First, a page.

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Pest-Resistant Crops

March 5, 2015

A new advance in modifying plants to kill specific insect pests.

Transcript

BOB HIRSHON (host):

A new approach to protecting crops. I’m Bob Hirshon and this is Science Update.

The Colorado potato beetle is what’s known as a “super pest.” It can strip a field clear of potato or tomato plants and is resistant to most pesticides. In the journal Science, Ralph Bock and his colleagues at the Max Planck Institute in Germany describe a new way to stop the insect by engineering plants that produce genetic material called double strand RNA in their chloroplasts. It can be fine-tuned to disrupt a single vital gene in one species of insect, killing it.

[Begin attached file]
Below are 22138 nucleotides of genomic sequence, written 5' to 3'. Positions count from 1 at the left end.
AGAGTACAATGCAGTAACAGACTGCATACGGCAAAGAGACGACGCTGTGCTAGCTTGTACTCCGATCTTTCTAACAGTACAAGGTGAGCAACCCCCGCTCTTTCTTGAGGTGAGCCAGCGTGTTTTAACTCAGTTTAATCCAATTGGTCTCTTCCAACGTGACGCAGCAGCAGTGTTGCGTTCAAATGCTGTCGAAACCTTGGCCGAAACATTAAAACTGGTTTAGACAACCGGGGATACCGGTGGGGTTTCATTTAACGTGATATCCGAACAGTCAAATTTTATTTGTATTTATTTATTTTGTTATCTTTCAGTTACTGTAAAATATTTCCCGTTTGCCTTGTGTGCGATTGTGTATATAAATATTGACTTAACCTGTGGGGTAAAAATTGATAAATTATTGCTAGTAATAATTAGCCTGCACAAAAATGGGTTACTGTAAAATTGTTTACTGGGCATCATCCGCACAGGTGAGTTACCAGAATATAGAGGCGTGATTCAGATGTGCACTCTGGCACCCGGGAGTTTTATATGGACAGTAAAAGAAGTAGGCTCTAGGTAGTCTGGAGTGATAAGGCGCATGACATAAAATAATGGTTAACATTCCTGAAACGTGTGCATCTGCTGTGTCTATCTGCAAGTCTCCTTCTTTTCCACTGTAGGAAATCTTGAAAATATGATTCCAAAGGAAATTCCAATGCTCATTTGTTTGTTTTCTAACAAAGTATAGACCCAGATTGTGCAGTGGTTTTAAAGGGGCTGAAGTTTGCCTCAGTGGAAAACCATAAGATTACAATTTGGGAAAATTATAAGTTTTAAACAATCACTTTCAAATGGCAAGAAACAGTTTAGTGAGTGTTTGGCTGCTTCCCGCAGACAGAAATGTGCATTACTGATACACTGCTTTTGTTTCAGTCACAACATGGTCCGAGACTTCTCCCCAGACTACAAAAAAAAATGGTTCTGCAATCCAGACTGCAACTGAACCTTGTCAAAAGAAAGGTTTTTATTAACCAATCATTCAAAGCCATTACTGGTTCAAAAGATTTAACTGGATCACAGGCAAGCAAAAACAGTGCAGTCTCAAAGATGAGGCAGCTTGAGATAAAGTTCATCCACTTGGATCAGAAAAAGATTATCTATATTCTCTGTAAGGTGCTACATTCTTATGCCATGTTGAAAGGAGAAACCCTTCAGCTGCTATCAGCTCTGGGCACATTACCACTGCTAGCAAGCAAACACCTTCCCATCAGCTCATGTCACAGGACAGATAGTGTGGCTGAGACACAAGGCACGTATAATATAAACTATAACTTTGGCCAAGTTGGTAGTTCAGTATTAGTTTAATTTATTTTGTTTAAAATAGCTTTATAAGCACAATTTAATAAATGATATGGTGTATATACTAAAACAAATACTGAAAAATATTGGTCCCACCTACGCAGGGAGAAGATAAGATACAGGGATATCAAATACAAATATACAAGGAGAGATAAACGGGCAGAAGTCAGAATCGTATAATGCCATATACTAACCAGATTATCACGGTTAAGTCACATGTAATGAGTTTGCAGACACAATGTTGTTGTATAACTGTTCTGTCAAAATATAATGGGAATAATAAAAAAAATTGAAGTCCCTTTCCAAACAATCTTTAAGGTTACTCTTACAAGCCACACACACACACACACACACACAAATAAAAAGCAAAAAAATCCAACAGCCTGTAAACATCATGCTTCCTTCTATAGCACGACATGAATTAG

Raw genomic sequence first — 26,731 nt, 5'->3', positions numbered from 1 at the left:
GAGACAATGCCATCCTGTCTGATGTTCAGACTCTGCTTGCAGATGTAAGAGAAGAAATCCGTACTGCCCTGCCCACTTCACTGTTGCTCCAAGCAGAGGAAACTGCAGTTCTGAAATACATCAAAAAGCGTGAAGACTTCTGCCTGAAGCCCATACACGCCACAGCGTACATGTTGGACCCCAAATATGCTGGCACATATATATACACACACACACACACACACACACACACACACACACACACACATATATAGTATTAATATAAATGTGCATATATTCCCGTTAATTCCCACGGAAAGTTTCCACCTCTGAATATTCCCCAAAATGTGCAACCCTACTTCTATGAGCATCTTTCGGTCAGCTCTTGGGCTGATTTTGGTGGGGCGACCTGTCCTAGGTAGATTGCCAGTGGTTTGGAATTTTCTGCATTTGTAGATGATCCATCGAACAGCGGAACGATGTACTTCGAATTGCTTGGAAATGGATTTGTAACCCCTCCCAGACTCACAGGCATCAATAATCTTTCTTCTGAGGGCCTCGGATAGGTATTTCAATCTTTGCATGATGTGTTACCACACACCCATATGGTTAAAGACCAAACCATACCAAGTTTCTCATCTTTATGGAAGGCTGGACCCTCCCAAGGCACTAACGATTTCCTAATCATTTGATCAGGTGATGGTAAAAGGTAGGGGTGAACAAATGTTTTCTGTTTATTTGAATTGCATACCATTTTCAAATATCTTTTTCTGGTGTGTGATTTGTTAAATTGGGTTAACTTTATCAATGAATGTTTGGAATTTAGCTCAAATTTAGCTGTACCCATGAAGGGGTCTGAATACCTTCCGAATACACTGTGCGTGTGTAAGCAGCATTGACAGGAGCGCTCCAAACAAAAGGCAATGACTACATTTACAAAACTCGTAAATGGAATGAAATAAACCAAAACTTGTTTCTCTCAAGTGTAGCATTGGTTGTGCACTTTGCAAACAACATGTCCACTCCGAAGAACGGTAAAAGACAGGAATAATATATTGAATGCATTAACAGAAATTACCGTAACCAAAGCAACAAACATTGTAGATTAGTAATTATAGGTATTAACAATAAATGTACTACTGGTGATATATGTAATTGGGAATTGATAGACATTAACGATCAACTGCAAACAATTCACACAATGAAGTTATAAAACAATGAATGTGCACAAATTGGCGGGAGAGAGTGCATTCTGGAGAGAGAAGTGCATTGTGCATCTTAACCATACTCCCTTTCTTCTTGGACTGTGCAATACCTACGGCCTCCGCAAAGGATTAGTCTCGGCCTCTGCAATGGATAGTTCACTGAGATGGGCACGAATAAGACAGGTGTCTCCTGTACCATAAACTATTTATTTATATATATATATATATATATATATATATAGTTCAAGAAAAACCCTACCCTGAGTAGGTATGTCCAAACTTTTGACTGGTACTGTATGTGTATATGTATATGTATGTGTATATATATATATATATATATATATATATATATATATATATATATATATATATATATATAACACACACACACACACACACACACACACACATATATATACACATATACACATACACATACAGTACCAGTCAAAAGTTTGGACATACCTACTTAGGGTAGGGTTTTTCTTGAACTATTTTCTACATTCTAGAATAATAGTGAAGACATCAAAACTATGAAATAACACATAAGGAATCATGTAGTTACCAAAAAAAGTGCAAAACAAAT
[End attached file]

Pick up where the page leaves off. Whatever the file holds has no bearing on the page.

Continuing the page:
RALPH BOCK (Max Planck Institute for Molecular Plant Physiology):

Any essential gene in the insect could be targeted, so this should prevent the development of resistances in the insect against the technology.

HIRSHON:

He says the same technique could be used on other varieties of insect, potentially eliminating the need for pesticides. I’m Bob Hirshon, for AAAS, the science society.